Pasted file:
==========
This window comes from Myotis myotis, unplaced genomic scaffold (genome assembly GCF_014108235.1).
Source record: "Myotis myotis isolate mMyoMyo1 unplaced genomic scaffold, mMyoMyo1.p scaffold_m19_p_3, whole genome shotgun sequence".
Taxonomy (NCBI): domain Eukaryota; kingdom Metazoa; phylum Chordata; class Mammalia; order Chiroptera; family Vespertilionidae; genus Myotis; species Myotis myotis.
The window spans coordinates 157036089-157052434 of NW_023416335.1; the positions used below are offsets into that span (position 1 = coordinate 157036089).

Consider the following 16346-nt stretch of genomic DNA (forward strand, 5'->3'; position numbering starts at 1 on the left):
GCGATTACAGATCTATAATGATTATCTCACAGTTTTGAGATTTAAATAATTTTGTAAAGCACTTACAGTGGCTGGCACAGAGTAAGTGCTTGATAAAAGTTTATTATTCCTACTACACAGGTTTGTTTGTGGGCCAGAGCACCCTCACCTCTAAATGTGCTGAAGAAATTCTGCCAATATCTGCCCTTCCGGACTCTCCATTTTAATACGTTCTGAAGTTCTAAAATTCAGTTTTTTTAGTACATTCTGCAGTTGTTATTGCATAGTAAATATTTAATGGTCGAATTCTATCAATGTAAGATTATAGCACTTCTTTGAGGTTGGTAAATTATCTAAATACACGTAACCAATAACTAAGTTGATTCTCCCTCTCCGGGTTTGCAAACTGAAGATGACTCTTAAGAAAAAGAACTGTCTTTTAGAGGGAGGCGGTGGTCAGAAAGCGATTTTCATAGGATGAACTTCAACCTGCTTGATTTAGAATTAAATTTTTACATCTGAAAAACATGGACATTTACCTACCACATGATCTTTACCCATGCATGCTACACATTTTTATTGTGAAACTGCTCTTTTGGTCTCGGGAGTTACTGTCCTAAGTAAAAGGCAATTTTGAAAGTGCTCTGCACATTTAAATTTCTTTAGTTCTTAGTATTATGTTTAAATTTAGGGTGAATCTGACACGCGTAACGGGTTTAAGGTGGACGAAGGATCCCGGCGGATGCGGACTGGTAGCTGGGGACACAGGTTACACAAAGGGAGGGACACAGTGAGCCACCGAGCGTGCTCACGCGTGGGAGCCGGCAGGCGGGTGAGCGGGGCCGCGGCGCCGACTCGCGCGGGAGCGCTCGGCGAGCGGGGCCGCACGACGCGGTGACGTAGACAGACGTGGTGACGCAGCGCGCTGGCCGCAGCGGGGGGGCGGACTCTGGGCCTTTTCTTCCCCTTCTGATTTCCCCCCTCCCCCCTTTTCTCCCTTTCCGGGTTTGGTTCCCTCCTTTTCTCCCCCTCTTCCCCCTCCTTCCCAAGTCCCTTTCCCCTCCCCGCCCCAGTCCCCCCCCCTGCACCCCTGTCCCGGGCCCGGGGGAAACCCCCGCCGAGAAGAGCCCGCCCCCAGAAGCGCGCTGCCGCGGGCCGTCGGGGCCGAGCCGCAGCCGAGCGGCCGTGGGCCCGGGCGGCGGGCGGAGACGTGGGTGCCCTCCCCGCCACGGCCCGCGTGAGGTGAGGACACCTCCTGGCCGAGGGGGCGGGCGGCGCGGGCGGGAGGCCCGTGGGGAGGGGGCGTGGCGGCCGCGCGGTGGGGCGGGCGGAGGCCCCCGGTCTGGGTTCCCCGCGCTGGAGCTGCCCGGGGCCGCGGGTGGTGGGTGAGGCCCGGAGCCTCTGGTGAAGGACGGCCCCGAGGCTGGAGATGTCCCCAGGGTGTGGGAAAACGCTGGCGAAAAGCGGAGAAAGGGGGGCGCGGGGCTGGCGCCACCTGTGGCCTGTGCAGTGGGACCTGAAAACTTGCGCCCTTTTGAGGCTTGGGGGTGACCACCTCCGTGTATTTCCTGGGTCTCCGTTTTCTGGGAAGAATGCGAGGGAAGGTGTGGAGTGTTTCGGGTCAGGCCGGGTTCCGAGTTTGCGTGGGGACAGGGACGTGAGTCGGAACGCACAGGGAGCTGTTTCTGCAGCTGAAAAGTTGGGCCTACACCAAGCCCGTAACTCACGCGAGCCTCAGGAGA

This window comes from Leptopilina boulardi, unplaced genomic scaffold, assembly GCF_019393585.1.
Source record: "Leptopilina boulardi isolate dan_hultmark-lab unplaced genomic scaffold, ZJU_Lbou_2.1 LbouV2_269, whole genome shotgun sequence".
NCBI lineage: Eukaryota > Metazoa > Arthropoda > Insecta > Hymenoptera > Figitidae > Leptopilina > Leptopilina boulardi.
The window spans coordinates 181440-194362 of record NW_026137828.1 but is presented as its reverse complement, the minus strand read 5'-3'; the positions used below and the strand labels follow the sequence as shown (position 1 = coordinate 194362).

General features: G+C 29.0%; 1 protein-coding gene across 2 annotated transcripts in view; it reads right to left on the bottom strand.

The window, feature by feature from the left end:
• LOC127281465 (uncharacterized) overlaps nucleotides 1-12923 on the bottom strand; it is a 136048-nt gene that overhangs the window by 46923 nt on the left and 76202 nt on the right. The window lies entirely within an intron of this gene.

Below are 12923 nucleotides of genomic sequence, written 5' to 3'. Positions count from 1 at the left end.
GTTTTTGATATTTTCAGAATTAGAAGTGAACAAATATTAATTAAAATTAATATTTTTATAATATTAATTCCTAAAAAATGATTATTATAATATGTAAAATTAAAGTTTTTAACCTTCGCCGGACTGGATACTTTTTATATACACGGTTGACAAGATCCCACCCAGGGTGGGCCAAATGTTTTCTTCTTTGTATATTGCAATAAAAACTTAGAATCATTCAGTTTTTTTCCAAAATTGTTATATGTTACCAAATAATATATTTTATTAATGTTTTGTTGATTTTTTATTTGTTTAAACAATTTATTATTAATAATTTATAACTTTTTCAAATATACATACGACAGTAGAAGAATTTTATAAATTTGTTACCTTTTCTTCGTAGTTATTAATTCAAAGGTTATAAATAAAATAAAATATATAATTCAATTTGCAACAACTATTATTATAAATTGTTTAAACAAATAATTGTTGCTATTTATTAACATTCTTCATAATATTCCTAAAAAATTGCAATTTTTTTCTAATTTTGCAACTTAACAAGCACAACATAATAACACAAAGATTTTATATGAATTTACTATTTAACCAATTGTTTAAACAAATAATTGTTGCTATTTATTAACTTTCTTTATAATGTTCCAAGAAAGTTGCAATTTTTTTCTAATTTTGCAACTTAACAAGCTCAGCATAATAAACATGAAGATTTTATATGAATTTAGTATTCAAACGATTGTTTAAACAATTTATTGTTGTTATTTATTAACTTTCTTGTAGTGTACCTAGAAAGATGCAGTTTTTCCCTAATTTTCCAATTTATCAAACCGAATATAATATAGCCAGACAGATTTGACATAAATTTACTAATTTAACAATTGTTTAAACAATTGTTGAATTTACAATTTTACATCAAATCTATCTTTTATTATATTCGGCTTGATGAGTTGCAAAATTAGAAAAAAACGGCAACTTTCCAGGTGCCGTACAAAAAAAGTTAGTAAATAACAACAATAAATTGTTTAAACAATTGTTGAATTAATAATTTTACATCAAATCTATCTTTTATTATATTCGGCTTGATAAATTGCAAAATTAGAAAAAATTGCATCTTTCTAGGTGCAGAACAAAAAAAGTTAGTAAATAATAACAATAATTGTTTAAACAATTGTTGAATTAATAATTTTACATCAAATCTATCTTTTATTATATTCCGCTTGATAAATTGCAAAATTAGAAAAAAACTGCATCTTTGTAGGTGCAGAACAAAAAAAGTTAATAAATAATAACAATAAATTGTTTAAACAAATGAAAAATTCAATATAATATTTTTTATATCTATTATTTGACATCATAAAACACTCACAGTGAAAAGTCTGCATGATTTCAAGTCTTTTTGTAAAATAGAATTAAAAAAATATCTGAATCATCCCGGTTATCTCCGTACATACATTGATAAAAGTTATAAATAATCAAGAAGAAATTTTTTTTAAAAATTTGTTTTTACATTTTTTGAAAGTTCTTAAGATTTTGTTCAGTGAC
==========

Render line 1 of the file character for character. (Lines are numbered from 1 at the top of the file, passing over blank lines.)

This window comes from Myotis myotis, unplaced genomic scaffold (genome assembly GCF_014108235.1).